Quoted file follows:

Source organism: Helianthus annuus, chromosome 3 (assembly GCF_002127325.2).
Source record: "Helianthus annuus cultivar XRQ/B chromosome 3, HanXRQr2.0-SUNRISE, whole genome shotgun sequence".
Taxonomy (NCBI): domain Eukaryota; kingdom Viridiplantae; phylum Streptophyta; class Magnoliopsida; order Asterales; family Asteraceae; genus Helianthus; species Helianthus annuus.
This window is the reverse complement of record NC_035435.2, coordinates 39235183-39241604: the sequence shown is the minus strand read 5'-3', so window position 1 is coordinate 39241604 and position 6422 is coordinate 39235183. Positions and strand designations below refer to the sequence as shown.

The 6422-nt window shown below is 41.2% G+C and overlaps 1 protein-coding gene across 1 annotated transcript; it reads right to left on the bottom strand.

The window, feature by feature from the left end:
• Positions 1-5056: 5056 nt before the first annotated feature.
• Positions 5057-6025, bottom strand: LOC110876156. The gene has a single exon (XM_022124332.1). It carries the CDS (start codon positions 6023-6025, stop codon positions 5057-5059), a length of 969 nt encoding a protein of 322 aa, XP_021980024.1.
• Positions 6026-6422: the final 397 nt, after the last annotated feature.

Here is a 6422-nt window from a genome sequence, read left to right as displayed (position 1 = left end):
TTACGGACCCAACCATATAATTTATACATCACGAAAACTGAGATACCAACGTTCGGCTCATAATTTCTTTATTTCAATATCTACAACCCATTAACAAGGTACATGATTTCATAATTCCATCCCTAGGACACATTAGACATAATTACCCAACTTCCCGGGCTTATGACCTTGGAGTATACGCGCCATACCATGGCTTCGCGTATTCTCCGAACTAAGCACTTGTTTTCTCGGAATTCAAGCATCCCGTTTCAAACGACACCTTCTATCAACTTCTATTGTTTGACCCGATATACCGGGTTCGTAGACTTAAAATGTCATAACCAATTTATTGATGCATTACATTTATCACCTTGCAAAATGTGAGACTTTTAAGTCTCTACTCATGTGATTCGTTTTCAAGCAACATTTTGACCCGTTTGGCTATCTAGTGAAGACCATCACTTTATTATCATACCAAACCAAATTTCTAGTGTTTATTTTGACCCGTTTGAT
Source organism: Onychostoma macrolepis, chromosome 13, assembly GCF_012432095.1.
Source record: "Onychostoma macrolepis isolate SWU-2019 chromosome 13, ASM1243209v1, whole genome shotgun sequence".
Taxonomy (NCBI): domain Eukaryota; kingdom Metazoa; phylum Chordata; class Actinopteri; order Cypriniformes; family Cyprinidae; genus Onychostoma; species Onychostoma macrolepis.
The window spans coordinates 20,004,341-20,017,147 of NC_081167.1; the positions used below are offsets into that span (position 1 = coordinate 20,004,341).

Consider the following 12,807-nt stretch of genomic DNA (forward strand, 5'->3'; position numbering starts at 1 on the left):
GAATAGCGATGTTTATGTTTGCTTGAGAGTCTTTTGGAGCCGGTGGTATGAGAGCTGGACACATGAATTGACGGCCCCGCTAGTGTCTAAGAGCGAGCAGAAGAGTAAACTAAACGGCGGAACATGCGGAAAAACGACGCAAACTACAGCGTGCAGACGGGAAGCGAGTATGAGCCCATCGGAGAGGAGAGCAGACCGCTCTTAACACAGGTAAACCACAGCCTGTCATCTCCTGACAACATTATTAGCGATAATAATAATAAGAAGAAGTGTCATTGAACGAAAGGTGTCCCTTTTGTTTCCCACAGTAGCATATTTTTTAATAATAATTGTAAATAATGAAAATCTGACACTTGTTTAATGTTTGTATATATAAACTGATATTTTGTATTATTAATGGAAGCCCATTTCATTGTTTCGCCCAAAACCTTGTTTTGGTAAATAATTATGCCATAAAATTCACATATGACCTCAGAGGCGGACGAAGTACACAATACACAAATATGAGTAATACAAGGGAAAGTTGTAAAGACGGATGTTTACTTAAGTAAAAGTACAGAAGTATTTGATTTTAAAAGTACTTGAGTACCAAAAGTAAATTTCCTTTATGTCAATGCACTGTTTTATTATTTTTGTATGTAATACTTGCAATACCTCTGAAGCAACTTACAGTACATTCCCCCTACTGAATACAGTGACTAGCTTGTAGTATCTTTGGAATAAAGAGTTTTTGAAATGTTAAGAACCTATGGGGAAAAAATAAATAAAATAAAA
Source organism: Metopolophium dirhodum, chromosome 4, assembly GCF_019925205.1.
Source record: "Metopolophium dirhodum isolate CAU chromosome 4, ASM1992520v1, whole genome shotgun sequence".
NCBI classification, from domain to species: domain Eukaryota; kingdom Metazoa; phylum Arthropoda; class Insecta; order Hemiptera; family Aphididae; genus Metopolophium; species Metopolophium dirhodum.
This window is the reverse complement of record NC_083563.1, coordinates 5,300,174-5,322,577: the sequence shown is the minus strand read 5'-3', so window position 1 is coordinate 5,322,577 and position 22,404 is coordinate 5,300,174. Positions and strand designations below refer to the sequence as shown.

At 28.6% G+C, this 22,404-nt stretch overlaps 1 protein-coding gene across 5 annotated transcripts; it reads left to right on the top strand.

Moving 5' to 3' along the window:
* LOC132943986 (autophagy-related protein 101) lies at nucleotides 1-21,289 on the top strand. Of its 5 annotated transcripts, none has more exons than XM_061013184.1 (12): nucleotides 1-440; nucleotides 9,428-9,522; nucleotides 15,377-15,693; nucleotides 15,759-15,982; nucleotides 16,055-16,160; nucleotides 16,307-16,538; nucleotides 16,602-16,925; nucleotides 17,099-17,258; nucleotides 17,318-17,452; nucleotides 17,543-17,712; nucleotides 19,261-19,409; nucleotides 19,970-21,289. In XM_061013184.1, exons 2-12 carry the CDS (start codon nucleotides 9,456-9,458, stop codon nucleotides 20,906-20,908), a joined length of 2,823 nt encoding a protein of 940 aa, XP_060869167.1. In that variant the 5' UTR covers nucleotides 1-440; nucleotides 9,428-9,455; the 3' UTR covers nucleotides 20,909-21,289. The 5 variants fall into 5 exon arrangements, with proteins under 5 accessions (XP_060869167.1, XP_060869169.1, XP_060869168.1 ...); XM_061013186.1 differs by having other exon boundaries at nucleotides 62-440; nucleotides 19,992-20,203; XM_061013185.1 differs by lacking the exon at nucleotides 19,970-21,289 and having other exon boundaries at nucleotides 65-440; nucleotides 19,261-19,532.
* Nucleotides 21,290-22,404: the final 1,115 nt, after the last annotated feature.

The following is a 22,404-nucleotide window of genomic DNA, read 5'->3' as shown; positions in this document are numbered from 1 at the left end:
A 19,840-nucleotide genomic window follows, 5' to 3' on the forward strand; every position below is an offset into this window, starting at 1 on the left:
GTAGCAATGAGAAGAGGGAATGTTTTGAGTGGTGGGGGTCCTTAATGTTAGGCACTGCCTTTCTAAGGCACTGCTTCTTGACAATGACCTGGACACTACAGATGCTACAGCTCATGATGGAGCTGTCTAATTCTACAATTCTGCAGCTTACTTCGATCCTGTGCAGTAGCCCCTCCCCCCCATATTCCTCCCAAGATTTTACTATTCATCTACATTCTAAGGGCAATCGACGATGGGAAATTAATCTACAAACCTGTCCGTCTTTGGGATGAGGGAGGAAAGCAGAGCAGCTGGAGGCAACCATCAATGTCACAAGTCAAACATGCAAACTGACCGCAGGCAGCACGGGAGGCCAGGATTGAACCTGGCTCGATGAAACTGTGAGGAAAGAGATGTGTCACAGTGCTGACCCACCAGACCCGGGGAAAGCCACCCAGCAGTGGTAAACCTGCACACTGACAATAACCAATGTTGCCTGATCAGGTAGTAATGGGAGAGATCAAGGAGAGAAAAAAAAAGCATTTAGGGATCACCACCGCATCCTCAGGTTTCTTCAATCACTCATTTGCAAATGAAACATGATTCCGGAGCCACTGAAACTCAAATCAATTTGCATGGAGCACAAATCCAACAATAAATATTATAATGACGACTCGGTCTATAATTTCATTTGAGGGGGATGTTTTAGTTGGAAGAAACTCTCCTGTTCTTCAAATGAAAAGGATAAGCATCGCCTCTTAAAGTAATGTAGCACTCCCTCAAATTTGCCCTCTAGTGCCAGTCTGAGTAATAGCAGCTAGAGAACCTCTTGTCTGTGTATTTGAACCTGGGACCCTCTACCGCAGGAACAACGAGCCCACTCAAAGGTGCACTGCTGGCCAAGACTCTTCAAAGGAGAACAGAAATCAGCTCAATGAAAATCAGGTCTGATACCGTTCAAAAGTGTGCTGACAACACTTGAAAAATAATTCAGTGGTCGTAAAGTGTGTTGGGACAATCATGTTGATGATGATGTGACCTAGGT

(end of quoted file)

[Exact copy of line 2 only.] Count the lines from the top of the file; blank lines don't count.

Source record: "Helianthus annuus cultivar XRQ/B chromosome 3, HanXRQr2.0-SUNRISE, whole genome shotgun sequence".